Revelation 1:13-16 is a special description of Christ as the perfect judge. As we have seen, verse 13 shows his human nature. Verses 14-15 refer to his power and authority. Verse 16 describes his perfect character.
The 7 stars in his hand are a reference to the 7 churches (1:20). Actually, it refers to the Ďangelsí (servants of God) who act as the agents of those churches, to take the messages in chapters 2 and 3. (We will discuss who these Ďangelsí are in our study of verse 20.) Christ sends the messages to those 7 churches, who receive the messages on behalf of all Christians.
So, the meaning is that Christ looks after all his people. He cares for them, like someone who holds something precious in his hands (Ecclesiastes 9:1). Even during this act of judgement, he still shows kindness to his people (Exodus 34:6-7).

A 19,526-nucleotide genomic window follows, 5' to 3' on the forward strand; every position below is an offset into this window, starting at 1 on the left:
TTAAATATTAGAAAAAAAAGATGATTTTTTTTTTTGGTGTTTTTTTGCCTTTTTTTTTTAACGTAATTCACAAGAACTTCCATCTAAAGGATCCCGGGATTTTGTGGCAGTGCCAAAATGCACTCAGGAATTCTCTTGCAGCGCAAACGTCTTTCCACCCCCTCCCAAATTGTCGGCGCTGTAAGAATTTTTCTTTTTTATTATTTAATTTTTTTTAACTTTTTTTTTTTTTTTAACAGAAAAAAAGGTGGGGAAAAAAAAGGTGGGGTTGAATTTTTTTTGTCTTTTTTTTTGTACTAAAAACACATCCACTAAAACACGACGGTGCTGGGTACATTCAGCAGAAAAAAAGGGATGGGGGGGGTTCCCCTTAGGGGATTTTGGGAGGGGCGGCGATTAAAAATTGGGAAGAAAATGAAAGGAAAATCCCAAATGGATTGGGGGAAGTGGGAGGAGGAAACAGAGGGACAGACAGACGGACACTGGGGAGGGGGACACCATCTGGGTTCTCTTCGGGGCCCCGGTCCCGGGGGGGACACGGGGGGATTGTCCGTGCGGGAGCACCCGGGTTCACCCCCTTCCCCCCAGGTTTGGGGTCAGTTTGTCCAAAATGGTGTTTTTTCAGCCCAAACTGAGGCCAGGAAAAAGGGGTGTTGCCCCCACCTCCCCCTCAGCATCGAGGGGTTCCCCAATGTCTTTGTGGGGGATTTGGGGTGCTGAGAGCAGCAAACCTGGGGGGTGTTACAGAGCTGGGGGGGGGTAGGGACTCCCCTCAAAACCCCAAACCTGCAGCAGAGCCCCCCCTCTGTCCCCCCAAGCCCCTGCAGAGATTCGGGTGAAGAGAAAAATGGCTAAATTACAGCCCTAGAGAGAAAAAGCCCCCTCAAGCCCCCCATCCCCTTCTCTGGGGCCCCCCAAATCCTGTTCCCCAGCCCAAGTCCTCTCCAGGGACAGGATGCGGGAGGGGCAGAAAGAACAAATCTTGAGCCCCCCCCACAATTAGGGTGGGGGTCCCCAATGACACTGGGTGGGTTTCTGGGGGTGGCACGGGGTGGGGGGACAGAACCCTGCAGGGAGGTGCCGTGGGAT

The face of Christ was like the sun. That description of Christ appears previously, in Matthew 17:2. John was a witness of that earlier event, too. That description seems to refer to the glory of God. That is, the splendid beauty of his perfect character. The Bible often refers to Godís glory as a bright light.
The sword that comes from Christís mouth may seem a strange description. Actually, however, it is not hard to explain. It was usual for people to refer to the sword as a word-picture for judgement (Romans 13:4). Hebrews 4:12 refers to the word of God as sharper than the sharpest sword. That is, God judges by his word and all his judgements are perfect. A sword cuts apart things that seem impossible to separate. In the same manner, Christís word will separate people (Matthew 10:34-35). Christís word will separate Godís people from his enemies; Christís word will separate good people from evil people. That will be his great act of judgement (19:11-15).
Next part: Johnís fear of Christ (Revelation 1:17)
Please use the links at the top of the page to find our other articles in this series. You can download all our articles if you go to the download page for our free 700+ page course book.
© 2016, Keith Simons.